Sprague Word

The future and more from Richard Sprague

Archive for January, 2005

Posted by sprague on January 21, 2005

A new article in S. Dorus et al. “Accelerated evolution of nervous system genes in the origin of Homo sapiens.” Cell 119, 1027-1040 (2004). says that genes known to be involved in brain size evolved very quickly, indicating strong selective pressure.

As The Guardian’s summary puts it, quoting Bruce Lahn, an assistant professor of human genetics at the University of Chicago and an investigator at the Howard Hughes Medical Institute:

Professor Lahn’s research, published this week in the journal Cell, suggests that humans evolved their cognitive abilities not owing to a few sporadic and accidental genetic mutations – as is the usual way with traits in living things – but rather from an enormous number of mutations in a short period of time, acquired though an intense selection process favouring complex cognitive abilities.

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Oleic acid and cancer prevention

Posted by sprague on January 11, 2005

Work being reported today by Northwestern University Feinberg School of Medicine in Evanston, Illinois claims to show that oleic acid dramatically cuts the levels of a gene called Her-2/neu, which is associated with aggressive tumors in many breast cancers.

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Posted by sprague on January 8, 2005

Why take statins? asks a reader. Here’s my answer:

I’m persuaded by the evidence of the 4S study that shows in a double-blind placebo test of over 4,000 adults, simvastatin (i.e. Zocor) helps in the area that counts most: heart disease. This study proves a long-term ability of Zocor to keep you alive, period. Is it because statins lower cholesterol? We think so, but even if there’s some other reason (like something to do with c-reactive protein), I know for sure that simvastatin helps me.

Side effects are of course a potential problem, but I haven’t noticed any in myself, and there are side effects to everything you do. You have to balance the risks and the rewards.

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Zocor makes you dumber!

Posted by sprague on January 6, 2005

Reuters reports on a study by Dr. Matthew F. Muldoon, from the University of Pittsburgh, that shows a slight negative affect on cognitive functioning by users of Zocor.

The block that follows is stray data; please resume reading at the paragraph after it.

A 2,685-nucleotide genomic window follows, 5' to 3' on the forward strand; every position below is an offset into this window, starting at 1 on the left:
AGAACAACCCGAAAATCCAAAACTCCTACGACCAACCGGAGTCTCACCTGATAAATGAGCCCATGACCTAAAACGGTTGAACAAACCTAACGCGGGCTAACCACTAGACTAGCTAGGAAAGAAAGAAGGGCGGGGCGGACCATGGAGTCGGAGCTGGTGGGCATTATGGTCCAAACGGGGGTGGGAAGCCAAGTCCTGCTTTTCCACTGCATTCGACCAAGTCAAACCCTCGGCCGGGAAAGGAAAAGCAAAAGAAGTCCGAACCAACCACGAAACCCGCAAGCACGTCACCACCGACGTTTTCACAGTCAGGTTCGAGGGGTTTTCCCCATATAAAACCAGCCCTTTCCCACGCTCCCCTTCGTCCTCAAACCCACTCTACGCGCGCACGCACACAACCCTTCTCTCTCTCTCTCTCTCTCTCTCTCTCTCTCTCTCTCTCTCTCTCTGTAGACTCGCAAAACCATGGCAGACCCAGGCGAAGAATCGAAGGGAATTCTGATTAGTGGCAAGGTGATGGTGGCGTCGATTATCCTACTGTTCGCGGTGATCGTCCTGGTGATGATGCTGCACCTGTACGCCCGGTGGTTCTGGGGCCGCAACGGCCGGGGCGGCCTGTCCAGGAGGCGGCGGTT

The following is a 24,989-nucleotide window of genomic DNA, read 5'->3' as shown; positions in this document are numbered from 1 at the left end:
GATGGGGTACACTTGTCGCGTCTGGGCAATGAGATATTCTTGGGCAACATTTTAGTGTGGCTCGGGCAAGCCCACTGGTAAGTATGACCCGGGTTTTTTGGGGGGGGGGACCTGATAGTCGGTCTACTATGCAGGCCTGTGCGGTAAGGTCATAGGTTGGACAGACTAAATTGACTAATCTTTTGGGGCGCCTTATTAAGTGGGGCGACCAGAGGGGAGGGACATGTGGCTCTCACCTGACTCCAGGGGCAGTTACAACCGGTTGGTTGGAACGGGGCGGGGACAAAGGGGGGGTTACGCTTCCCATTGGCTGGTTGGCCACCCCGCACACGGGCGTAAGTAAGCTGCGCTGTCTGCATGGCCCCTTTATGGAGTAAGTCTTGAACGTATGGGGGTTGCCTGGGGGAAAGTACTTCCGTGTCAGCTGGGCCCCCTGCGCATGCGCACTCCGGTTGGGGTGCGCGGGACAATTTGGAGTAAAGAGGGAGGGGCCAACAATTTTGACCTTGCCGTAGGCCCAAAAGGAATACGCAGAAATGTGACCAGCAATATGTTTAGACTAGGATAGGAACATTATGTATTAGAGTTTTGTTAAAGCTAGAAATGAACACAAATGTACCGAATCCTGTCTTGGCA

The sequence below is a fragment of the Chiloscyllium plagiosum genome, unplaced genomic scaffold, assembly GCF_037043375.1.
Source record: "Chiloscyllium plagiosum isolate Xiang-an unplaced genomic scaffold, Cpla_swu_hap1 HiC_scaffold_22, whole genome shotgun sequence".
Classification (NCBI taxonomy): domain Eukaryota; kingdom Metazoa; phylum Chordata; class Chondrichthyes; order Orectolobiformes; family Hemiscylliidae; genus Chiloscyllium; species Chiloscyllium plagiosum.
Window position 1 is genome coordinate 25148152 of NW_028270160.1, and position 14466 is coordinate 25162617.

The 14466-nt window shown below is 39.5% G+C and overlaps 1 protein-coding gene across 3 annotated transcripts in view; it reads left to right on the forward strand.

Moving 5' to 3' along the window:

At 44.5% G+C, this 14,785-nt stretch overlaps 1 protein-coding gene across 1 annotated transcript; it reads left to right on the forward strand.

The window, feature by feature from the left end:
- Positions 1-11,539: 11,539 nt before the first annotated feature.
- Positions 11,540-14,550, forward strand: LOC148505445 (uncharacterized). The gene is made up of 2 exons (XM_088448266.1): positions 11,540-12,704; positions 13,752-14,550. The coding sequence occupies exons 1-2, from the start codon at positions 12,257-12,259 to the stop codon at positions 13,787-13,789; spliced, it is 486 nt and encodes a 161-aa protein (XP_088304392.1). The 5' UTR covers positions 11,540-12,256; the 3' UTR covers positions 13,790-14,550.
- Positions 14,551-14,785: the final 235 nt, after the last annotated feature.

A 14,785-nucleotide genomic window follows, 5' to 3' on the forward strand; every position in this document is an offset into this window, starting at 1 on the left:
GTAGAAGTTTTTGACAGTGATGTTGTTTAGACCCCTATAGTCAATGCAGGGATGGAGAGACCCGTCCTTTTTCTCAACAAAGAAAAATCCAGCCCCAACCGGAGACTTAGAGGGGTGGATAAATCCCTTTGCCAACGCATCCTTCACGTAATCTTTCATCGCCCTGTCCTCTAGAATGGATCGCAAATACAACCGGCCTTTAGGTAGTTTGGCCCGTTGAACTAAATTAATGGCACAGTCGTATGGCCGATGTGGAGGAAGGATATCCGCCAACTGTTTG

Here’s the abstract from
American Journal of Medicine, December 1, 2004.

In our initial study of the potential effects of cholesterol-lowering interventions on cognitive functioning, treatment with lovastatin as compared with placebo caused performance decrements on several neuropsychological tests, whereas scores on other tests were unaffected. The current study was designed to confirm and extend those findings.

The study comprised 308 hypercholesterolemic adults between 35 and 70 years of age. Employing a randomized double-blind design, we assigned participants to daily treatment with placebo, 10 mg of simvastatin, or 40 mg of simvastatin for 6 months. A neuropsychological test battery was administered to assess cognitive functioning at baseline and at the end of the treatment period.

A total of 283 subjects completed the study: 94 subjects on placebo, 96 taking 10 mg of simvastatin, and 93 taking 40 mg of simvastatin. Compared with placebo, decremental effects of simvastatin treatment were found on tests previously observed to be sensitive to statins (P = 0.008; difference in summary z scores = 0.18; 95% confidence interval [CI]: 0.07 to 0.29) and on tests not previously administered (P = 0.04; difference in summary z scores = 0.17; 95% CI: 0.05 to 0.29), but not on tests previously observed to be insensitive to statins (P = 0.84; difference in summary z scores = 0.02; 95% CI: -0.07 to 0.10). For the three tests specifically affected by simvastatin, effects on cognitive performance were small, manifest only as failure to improve during the 6 months of treatment (compared with placebo), and were confounded by baseline differences on one test.

This study provides partial support for minor decrements in cognitive functioning with statins. Whether such effects have any long-term sequelae or occur with other cholesterol-lowering interventions is not known.

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Posted by sprague on January 6, 2005

Clayton Cramer’s BLOG has a summary of the recent news about Zocor and memory loss.

His conclusion: avoid statins unless you absolutely need them.

I’m less inclined to jump to such a quick conclusion. Zocor is definitely a powerful drug, but with zillions of users taking it for many years, the adverse effects must be very low if they exist at all.

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